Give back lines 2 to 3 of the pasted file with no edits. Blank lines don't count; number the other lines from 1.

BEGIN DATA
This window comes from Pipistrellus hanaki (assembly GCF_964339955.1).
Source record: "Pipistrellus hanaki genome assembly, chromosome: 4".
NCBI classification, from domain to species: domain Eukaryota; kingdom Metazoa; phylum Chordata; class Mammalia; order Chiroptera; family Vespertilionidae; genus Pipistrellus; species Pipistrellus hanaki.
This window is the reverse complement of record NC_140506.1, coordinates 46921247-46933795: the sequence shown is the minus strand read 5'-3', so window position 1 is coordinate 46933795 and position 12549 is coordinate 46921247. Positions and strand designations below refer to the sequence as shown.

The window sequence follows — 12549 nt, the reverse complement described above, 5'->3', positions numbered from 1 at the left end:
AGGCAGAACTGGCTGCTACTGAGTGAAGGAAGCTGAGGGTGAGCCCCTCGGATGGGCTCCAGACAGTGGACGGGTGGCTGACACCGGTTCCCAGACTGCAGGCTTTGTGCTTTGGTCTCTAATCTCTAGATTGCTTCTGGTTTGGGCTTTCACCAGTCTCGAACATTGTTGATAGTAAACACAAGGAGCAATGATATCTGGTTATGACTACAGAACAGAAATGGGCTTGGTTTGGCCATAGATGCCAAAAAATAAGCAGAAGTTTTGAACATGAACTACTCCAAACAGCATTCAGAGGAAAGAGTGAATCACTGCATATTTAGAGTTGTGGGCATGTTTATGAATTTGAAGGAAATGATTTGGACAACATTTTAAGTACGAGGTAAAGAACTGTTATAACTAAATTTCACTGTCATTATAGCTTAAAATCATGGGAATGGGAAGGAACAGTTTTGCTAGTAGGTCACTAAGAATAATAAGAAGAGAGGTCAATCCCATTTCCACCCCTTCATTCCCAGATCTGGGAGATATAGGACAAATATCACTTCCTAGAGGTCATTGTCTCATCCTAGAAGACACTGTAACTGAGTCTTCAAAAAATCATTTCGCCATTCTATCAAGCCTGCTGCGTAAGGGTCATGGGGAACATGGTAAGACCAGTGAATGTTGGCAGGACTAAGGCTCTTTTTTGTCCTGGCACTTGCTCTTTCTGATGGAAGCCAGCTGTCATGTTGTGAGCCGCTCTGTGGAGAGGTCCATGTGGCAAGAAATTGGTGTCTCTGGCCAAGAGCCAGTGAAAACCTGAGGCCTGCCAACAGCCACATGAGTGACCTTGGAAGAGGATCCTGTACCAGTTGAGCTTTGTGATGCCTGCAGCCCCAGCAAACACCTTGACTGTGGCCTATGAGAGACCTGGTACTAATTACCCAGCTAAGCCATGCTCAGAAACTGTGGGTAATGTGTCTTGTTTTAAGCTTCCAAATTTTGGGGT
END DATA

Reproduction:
Source record: "Pipistrellus hanaki genome assembly, chromosome: 4".
NCBI classification, from domain to species: domain Eukaryota; kingdom Metazoa; phylum Chordata; class Mammalia; order Chiroptera; family Vespertilionidae; genus Pipistrellus; species Pipistrellus hanaki.